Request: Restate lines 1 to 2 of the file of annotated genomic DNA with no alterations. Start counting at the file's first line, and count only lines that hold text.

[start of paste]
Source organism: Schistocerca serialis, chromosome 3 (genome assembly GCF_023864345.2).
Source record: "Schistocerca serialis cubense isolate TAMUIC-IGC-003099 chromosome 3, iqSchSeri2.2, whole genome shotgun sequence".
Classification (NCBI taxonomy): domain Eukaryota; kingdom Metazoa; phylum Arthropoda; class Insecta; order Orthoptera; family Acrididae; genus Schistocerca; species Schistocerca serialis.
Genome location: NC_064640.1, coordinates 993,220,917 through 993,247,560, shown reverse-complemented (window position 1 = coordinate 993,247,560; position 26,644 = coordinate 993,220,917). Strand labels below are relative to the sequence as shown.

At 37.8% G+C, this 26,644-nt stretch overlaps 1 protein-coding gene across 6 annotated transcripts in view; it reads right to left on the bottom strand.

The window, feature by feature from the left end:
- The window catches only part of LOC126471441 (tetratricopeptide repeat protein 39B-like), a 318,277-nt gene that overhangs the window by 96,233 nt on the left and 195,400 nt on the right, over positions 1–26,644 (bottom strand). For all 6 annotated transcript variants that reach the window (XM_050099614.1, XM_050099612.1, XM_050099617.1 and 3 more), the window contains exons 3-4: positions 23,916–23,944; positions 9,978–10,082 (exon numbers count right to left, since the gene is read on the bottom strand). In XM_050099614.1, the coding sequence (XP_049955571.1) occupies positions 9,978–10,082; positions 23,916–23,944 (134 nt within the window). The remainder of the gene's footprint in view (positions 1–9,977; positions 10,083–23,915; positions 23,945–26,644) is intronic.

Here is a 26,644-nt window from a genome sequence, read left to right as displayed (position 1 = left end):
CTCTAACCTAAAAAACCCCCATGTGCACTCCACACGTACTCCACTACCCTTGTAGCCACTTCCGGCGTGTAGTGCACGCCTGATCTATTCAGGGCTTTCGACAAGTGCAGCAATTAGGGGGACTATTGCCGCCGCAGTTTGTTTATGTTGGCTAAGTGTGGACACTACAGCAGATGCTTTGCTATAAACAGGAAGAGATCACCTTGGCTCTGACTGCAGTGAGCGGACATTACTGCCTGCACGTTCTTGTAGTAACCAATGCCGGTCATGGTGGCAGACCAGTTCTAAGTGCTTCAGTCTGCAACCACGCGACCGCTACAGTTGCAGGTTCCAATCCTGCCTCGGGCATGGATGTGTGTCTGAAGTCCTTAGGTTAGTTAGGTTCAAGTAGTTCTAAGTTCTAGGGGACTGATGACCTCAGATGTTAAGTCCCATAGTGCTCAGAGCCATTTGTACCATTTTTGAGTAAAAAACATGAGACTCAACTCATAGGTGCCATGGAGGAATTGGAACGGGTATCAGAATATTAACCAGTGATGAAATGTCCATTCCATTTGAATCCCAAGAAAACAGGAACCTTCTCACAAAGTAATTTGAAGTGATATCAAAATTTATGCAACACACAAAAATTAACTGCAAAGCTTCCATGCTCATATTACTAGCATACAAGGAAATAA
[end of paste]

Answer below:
Source organism: Schistocerca serialis, chromosome 3 (genome assembly GCF_023864345.2).
Source record: "Schistocerca serialis cubense isolate TAMUIC-IGC-003099 chromosome 3, iqSchSeri2.2, whole genome shotgun sequence".